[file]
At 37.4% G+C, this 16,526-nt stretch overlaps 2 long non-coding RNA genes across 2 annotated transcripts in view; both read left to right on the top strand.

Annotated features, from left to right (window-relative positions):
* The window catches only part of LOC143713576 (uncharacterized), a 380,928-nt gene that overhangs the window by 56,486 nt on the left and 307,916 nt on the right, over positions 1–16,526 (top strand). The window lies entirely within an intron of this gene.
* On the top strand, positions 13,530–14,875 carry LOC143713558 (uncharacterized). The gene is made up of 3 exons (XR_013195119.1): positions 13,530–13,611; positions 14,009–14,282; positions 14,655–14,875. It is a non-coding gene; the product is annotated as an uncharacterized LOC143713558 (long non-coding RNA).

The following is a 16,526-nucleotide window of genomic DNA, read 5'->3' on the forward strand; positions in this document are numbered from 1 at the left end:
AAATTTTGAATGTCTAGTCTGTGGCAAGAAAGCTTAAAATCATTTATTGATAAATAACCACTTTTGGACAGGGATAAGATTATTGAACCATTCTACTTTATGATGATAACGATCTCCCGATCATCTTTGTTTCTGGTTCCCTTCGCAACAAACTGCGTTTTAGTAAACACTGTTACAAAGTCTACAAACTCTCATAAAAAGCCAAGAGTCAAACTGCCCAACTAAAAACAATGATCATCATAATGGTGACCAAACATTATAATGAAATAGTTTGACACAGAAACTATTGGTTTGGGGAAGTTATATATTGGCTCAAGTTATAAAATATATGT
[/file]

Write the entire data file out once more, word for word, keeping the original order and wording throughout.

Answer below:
At 37.4% G+C, this 16,526-nt stretch overlaps 2 long non-coding RNA genes across 2 annotated transcripts in view; both read left to right on the top strand.

Annotated features, from left to right (window-relative positions):
* The window catches only part of LOC143713576 (uncharacterized), a 380,928-nt gene that overhangs the window by 56,486 nt on the left and 307,916 nt on the right, over positions 1–16,526 (top strand). The window lies entirely within an intron of this gene.
* On the top strand, positions 13,530–14,875 carry LOC143713558 (uncharacterized). The gene is made up of 3 exons (XR_013195119.1): positions 13,530–13,611; positions 14,009–14,282; positions 14,655–14,875. It is a non-coding gene; the product is annotated as an uncharacterized LOC143713558 (long non-coding RNA).

The following is a 16,526-nucleotide window of genomic DNA, read 5'->3' on the forward strand; positions in this document are numbered from 1 at the left end:
AAATTTTGAATGTCTAGTCTGTGGCAAGAAAGCTTAAAATCATTTATTGATAAATAACCACTTTTGGACAGGGATAAGATTATTGAACCATTCTACTTTATGATGATAACGATCTCCCGATCATCTTTGTTTCTGGTTCCCTTCGCAACAAACTGCGTTTTAGTAAACACTGTTACAAAGTCTACAAACTCTCATAAAAAGCCAAGAGTCAAACTGCCCAACTAAAAACAATGATCATCATAATGGTGACCAAACATTATAATGAAATAGTTTGACACAGAAACTATTGGTTTGGGGAAGTTATATATTGGCTCAAGTTATAAAATATATGT